How to Harden and Strengthen Polymer Clay?
When the weather gets warmer in the summer, polymer clay can soften more than it should and even become sticky. The warmth of hands and warm work areas can cause the clay to become much softer. Artists know how important it is to work with hard polymer clay. When the clay is hard enough, you can achieve clearer, finer details in your designs and molds. Fortunately, there are many effective ways to harden your polymer clay to sufficient hardness.
Why Hard Polymer Clay?
Whatever you make, whether it’s jewelry, life-like dolls, figurines, buttons or sculptures, you need to harden your clay when it becomes too soft. Being very flexible, polymer clay is quite difficult to work with and can stick to anything – or everything will stick to it!
7 Effective Ways to Harden Polymer Clay
Whether you’re a trained artist or a novice, you should know these few tips and tricks when your polymer clay is too soft. Here are seven ways to make your polymer clay harder and workable:
1. Cool the Clay
Place the polymer clay in the freezer for about 10 minutes before you start working. Take a bucket of ice with you. When you start working with clay and it starts to soften again, you can put it in an ice bucket and cool it for a few more minutes. If it starts to get sticky, you can also put it in the freezer periodically.
2. Cool Your Hands
To keep the temperature low, periodically dip your hands in a bowl of ice water and dry them with something. This can reduce the heat transferred from your hands to the clay.
3. Reduce the Temperature in Your Study Room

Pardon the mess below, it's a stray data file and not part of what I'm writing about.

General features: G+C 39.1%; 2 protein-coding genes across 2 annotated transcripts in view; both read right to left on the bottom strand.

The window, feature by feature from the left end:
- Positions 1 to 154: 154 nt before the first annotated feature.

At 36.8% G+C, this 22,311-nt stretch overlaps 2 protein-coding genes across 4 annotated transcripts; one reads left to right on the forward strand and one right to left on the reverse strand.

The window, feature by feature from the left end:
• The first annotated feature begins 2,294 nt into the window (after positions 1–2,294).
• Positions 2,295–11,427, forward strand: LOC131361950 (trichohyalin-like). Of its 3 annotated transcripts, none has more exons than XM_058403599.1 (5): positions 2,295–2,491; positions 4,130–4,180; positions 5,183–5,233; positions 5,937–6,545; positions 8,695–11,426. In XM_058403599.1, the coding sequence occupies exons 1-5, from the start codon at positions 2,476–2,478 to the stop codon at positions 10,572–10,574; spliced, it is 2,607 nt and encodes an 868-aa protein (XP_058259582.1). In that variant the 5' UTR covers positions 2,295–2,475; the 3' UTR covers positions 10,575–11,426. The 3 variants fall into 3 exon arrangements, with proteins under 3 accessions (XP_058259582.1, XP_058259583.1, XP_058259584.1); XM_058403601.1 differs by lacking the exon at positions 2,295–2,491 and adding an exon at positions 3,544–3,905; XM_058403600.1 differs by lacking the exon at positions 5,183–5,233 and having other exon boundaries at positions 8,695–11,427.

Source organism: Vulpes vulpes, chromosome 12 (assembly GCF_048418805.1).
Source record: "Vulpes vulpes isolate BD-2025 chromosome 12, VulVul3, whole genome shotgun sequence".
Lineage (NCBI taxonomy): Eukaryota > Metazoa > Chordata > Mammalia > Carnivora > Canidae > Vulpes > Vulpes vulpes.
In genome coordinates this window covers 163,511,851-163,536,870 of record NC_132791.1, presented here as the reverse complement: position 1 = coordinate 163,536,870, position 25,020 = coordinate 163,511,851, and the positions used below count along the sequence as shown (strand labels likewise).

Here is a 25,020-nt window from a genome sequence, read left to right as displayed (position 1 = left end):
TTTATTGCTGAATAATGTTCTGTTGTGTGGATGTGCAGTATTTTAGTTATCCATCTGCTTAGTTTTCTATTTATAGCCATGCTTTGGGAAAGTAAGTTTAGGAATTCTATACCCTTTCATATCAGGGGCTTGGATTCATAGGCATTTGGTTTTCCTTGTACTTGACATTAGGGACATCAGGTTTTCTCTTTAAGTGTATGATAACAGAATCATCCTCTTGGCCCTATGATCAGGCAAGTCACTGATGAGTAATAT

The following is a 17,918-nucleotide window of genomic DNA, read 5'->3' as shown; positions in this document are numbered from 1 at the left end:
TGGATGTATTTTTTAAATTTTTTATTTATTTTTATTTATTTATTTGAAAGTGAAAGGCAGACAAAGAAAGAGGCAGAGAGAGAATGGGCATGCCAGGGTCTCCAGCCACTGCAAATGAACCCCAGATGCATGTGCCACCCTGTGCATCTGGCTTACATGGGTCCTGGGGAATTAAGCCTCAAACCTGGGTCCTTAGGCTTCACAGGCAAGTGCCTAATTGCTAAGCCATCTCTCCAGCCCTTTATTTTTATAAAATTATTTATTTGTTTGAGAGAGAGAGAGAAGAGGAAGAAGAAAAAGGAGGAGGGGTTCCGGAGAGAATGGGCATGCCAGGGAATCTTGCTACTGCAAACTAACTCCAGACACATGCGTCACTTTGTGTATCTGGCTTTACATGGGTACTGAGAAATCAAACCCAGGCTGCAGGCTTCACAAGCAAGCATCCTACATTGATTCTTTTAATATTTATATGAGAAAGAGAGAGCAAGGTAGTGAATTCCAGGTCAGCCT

Turn on the air conditioner or fan. Close the curtains or blinds on your windows. You can also work during cooler hours of the day.
4. Mix with Ancient Clay
If your clay is fresh and has become too sticky, try mixing it with old clay. This will spread the excess oil in the new clay and make your polymer clay more workable.
5. Leave the clay outdoors
Try leaving your polymer clay outdoors in a shaded location for a few days to release some of the oil.
6. Strain the Clay
This method should be a last resort as too much straining can cause the clay to become brittle. Cover the clay with a piece of paper to protect it from dust. Next, place a piece of clay between two sheets of paper and put something dense on top. Check firmness at intervals of 10 minutes to an hour. You can start working with clay when it reaches the appropriate hardness.
7. Use Pasta Maker and Paper Together
If you’re in a hurry, place the clay between two plain pieces of paper and run it through a pasta machine. Do not force the paper and clay and make sure you start at the thickest setting. Rolling the clay between two paper sheets using an acrylic roller will also help harden your clay.